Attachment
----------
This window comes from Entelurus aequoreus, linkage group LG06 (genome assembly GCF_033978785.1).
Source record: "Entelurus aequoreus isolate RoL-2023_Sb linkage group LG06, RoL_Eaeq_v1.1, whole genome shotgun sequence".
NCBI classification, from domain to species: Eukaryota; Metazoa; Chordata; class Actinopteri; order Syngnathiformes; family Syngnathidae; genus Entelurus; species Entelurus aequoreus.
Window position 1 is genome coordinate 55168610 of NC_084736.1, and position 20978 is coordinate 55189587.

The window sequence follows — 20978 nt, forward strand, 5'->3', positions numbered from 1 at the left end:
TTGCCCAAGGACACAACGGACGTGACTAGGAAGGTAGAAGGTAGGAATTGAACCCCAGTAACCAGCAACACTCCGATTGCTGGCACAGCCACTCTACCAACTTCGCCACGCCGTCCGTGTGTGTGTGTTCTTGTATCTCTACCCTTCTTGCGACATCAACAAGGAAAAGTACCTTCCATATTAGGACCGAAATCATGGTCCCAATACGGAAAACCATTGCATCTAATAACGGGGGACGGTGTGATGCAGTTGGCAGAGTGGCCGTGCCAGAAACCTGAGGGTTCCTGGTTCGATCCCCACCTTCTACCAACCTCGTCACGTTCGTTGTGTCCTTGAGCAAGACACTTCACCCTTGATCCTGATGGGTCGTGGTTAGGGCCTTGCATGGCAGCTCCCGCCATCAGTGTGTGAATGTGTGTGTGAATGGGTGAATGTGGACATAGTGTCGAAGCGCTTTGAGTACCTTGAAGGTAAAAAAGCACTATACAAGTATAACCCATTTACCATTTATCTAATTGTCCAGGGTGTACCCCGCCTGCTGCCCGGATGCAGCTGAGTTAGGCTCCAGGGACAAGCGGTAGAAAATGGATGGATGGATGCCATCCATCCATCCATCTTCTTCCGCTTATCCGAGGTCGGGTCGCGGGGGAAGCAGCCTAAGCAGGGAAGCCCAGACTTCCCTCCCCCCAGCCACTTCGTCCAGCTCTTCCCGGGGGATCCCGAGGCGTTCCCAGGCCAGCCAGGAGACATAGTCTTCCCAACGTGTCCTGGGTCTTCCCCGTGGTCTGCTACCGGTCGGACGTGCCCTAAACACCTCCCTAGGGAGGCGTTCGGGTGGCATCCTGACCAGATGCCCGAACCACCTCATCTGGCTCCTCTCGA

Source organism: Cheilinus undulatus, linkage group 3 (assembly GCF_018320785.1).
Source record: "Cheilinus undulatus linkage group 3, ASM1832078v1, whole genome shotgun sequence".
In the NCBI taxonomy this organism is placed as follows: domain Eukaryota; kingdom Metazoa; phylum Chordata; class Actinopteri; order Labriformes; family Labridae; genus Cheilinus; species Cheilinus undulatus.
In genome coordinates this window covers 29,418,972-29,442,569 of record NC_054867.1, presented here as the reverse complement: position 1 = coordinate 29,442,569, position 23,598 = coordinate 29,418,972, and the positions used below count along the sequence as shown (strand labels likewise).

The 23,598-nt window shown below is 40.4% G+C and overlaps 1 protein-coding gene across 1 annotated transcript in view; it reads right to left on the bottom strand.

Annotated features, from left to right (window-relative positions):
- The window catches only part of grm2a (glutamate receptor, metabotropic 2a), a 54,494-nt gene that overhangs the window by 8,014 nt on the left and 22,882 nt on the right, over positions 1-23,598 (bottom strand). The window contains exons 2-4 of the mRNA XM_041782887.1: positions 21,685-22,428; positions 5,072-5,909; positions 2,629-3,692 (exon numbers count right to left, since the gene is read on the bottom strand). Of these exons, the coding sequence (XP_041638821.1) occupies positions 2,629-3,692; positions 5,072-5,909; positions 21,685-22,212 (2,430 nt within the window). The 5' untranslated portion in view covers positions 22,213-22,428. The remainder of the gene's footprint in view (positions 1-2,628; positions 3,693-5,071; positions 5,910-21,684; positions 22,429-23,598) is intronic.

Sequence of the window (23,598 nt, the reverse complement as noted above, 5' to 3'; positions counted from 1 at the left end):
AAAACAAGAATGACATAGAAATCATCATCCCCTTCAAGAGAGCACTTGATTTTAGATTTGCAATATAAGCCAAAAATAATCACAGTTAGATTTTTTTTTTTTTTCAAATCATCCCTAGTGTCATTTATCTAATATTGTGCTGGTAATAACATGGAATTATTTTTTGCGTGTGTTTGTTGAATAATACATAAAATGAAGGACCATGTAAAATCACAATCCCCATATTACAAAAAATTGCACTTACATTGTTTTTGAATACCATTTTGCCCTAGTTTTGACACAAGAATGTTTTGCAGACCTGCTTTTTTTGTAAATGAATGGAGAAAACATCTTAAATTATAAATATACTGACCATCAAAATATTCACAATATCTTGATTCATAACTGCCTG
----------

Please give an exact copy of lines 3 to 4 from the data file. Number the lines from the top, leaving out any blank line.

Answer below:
NCBI classification, from domain to species: Eukaryota; Metazoa; Chordata; class Actinopteri; order Syngnathiformes; family Syngnathidae; genus Entelurus; species Entelurus aequoreus.
Window position 1 is genome coordinate 55168610 of NC_084736.1, and position 20978 is coordinate 55189587.